Stabilizers come in many sizes and configurations, but all serve the same purpose. They reduce vibration when the archer releases an arrow, and stabilize the bow by increasing its inertia. Without stabilizers, bows can feel unstablewhile archers aim, potentially making it difficult to hold their bow stationary. They can also feel significant bow vibrations after it launches the arrow.
Modern target and hunting bows efficiently propel arrows with lots of force. In fact, an arrow’s acceleration is hundreds of times greater than that of gravity’s, which is 9.8 m/s2. (In layman’s terms, gravity increases an objects speed by 9.8 metersper second every second.) With that much force pushing the arrow, and the bow not being a perfect mechanical system—it doesn’t transfer 100% of its stored energy—the wasted energy releases through sounds and vibrations.
The bow’s vibration will usually be a high-frequency force, which can potentially hurt the archer and extreme cases of repeated vibrations going through the wrist and elbow can cause tendinitis, tennis elbow and carpal tunnel. Archery’s repetitive motions and extensive vibrations from shooting bows increase the chances of causing physical issues. Therefore, good stabilizers absorb shock and potentially extend archers’ shooting careers.
With stabilizers protruding from the bow, and flexible shock absorbers (such as Doinker A-Bombs) attached to the bow, vibrations dissipate much faster. The result is more pleasant shooting, and less chance of pain in the archer’s bow arm.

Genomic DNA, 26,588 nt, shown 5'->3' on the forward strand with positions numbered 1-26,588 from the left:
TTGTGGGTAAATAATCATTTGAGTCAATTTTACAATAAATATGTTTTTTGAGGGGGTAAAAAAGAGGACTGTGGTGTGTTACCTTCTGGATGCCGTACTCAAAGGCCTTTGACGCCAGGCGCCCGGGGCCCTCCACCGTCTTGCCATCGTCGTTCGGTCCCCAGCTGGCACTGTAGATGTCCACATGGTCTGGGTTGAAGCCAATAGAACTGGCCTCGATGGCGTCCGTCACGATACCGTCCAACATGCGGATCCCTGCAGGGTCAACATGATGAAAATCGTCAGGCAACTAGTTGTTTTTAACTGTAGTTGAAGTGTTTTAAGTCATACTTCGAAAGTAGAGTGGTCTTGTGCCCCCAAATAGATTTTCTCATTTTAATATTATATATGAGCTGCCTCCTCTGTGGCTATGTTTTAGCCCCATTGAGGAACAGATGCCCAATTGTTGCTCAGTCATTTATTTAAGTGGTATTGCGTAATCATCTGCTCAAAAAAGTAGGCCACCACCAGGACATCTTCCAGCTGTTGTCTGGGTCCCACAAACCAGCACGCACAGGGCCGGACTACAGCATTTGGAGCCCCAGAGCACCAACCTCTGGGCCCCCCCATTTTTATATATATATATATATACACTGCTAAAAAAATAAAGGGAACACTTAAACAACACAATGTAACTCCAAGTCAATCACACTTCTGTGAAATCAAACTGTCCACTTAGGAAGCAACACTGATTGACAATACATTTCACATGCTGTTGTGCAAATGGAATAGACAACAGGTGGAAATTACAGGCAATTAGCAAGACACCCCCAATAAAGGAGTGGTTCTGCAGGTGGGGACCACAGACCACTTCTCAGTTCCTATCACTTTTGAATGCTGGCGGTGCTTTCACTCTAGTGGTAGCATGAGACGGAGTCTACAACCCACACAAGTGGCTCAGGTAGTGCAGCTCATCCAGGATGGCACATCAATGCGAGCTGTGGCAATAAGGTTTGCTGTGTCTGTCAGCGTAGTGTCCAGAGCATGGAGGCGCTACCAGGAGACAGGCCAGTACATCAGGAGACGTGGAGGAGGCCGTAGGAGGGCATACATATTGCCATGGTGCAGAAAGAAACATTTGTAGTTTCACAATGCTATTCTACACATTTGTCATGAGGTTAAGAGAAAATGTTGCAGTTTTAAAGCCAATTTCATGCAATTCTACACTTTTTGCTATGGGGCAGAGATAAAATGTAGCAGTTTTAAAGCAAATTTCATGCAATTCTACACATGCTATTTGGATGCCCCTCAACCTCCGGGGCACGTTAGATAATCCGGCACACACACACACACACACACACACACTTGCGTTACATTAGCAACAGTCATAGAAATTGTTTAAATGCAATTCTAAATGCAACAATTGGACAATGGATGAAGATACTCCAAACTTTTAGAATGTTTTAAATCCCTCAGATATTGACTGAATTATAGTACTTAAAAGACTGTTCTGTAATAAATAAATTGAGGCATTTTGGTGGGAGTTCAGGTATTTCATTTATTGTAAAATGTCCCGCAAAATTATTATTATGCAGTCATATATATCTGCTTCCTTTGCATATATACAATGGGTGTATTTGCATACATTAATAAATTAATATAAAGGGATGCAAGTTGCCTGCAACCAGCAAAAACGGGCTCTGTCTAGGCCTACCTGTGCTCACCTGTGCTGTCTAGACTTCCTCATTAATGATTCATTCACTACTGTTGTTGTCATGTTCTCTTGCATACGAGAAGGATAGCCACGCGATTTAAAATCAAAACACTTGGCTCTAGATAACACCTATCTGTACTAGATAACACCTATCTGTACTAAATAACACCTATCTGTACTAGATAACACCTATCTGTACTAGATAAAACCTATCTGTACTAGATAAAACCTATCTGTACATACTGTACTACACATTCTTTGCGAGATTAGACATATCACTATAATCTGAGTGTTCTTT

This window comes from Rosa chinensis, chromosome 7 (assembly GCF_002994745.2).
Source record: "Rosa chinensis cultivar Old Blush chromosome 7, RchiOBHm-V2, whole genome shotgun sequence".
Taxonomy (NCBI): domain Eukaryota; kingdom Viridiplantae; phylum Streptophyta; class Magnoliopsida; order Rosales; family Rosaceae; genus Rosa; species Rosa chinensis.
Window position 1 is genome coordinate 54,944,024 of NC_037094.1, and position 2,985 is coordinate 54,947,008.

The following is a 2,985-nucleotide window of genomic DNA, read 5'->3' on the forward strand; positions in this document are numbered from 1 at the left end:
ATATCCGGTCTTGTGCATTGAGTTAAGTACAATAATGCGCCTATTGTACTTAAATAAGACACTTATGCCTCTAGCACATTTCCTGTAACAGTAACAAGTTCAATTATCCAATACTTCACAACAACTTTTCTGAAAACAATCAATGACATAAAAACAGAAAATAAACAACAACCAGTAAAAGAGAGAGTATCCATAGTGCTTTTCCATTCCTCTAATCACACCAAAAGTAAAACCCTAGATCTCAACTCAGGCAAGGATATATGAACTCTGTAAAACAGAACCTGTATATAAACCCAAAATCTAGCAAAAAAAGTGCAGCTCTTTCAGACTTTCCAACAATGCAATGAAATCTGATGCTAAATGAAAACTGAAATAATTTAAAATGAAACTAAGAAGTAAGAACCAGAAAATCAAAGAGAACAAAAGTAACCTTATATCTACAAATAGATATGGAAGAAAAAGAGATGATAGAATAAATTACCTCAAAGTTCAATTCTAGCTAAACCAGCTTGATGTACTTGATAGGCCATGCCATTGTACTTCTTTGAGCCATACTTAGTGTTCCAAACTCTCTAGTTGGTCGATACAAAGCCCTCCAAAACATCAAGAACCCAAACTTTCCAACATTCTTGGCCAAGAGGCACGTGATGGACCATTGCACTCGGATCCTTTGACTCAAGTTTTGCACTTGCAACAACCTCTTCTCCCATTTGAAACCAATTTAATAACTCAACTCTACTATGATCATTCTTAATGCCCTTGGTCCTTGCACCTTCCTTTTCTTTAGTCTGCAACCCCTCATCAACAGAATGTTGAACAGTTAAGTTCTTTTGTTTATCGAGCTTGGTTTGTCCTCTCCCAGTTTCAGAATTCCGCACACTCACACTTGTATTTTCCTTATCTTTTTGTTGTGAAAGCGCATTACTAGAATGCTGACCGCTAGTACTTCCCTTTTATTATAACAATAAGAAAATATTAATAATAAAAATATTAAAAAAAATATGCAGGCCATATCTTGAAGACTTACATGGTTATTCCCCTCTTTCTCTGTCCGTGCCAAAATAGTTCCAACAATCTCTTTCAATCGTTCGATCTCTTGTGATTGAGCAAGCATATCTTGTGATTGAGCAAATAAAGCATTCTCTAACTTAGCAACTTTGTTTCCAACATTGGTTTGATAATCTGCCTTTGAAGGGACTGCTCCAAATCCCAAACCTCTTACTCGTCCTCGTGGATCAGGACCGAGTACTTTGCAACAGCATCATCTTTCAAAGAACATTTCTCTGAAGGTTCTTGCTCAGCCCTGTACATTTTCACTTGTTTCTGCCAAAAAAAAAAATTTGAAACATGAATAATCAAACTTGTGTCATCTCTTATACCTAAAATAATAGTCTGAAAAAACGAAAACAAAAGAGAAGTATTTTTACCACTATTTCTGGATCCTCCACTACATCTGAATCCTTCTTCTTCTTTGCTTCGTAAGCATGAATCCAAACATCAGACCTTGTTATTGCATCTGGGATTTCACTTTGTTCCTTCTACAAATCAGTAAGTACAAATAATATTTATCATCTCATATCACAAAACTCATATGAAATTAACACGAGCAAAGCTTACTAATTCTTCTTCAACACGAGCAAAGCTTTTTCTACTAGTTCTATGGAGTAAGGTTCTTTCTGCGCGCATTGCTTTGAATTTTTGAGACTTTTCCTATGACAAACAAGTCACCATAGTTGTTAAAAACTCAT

Adding stabilizers to your bow also smooths the aiming process by increasing the bow’s inertia which can equate to less motion. Inertia refers to an object’s tendency to either remain at rest or keep moving. In this case, increasing the bow’s mass slows the movement in the archer’s bow arm while aiming and this increases the archer’s ability to aim more steadily at the target’s center. It’s possible, however, to add too much mass weight to a bow, which causes quicker fatigue and poorer results. More mass does not guarantee higher scores.
Archers can experiment with weight distribution to see if they like their setup to be neutral or more front-heavy.
It’s easy to get caught up in what other archers do with their stabilizer setups. Copying top archers’ stabilizer configuration is common, but archers should experiment with different setups to learn what works best for them.
Every archer is different, and stabilizer setups can vary depending on whether you have a static or dynamic shot. Stabilizers and their weights are easily customized, which makes for endless opportunities to explore your options. Try as many combinations as you wish, but remember one thing: Shot execution, not stabilizers, makes arrows hit the middle.